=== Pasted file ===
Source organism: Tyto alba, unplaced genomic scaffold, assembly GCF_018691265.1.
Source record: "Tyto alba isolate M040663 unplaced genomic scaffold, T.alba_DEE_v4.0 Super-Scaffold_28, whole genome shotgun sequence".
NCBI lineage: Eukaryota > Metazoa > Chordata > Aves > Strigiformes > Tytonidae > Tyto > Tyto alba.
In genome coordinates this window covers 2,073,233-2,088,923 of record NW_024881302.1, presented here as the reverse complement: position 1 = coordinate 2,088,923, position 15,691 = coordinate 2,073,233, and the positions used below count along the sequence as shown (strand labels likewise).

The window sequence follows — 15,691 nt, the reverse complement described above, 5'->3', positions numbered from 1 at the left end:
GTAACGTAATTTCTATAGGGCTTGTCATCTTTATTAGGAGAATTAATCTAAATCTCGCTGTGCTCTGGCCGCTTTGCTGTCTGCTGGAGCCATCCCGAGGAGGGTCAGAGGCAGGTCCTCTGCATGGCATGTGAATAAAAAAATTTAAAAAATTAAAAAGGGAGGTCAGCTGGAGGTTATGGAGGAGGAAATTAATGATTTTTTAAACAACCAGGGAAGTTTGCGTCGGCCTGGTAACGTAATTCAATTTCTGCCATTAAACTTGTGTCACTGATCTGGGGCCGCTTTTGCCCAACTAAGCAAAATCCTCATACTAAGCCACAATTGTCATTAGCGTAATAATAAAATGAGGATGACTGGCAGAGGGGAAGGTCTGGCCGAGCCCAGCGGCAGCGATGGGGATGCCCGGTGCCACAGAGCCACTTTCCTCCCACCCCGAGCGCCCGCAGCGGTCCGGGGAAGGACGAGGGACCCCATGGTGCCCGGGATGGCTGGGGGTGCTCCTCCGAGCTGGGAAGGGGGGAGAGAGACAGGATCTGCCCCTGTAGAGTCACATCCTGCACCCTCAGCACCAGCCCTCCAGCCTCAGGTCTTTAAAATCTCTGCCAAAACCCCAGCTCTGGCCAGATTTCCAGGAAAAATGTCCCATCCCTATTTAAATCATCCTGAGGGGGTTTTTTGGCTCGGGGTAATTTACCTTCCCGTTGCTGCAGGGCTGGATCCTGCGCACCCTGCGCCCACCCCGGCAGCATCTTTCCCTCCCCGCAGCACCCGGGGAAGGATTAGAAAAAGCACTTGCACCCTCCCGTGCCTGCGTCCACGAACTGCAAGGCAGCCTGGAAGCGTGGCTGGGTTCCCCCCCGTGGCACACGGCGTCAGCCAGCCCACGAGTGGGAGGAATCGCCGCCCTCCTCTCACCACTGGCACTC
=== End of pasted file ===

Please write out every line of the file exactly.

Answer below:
Source organism: Tyto alba, unplaced genomic scaffold, assembly GCF_018691265.1.
Source record: "Tyto alba isolate M040663 unplaced genomic scaffold, T.alba_DEE_v4.0 Super-Scaffold_28, whole genome shotgun sequence".
NCBI lineage: Eukaryota > Metazoa > Chordata > Aves > Strigiformes > Tytonidae > Tyto > Tyto alba.
In genome coordinates this window covers 2,073,233-2,088,923 of record NW_024881302.1, presented here as the reverse complement: position 1 = coordinate 2,088,923, position 15,691 = coordinate 2,073,233, and the positions used below count along the sequence as shown (strand labels likewise).

The window sequence follows — 15,691 nt, the reverse complement described above, 5'->3', positions numbered from 1 at the left end:
GTAACGTAATTTCTATAGGGCTTGTCATCTTTATTAGGAGAATTAATCTAAATCTCGCTGTGCTCTGGCCGCTTTGCTGTCTGCTGGAGCCATCCCGAGGAGGGTCAGAGGCAGGTCCTCTGCATGGCATGTGAATAAAAAAATTTAAAAAATTAAAAAGGGAGGTCAGCTGGAGGTTATGGAGGAGGAAATTAATGATTTTTTAAACAACCAGGGAAGTTTGCGTCGGCCTGGTAACGTAATTCAATTTCTGCCATTAAACTTGTGTCACTGATCTGGGGCCGCTTTTGCCCAACTAAGCAAAATCCTCATACTAAGCCACAATTGTCATTAGCGTAATAATAAAATGAGGATGACTGGCAGAGGGGAAGGTCTGGCCGAGCCCAGCGGCAGCGATGGGGATGCCCGGTGCCACAGAGCCACTTTCCTCCCACCCCGAGCGCCCGCAGCGGTCCGGGGAAGGACGAGGGACCCCATGGTGCCCGGGATGGCTGGGGGTGCTCCTCCGAGCTGGGAAGGGGGGAGAGAGACAGGATCTGCCCCTGTAGAGTCACATCCTGCACCCTCAGCACCAGCCCTCCAGCCTCAGGTCTTTAAAATCTCTGCCAAAACCCCAGCTCTGGCCAGATTTCCAGGAAAAATGTCCCATCCCTATTTAAATCATCCTGAGGGGGTTTTTTGGCTCGGGGTAATTTACCTTCCCGTTGCTGCAGGGCTGGATCCTGCGCACCCTGCGCCCACCCCGGCAGCATCTTTCCCTCCCCGCAGCACCCGGGGAAGGATTAGAAAAAGCACTTGCACCCTCCCGTGCCTGCGTCCACGAACTGCAAGGCAGCCTGGAAGCGTGGCTGGGTTCCCCCCCGTGGCACACGGCGTCAGCCAGCCCACGAGTGGGAGGAATCGCCGCCCTCCTCTCACCACTGGCACTC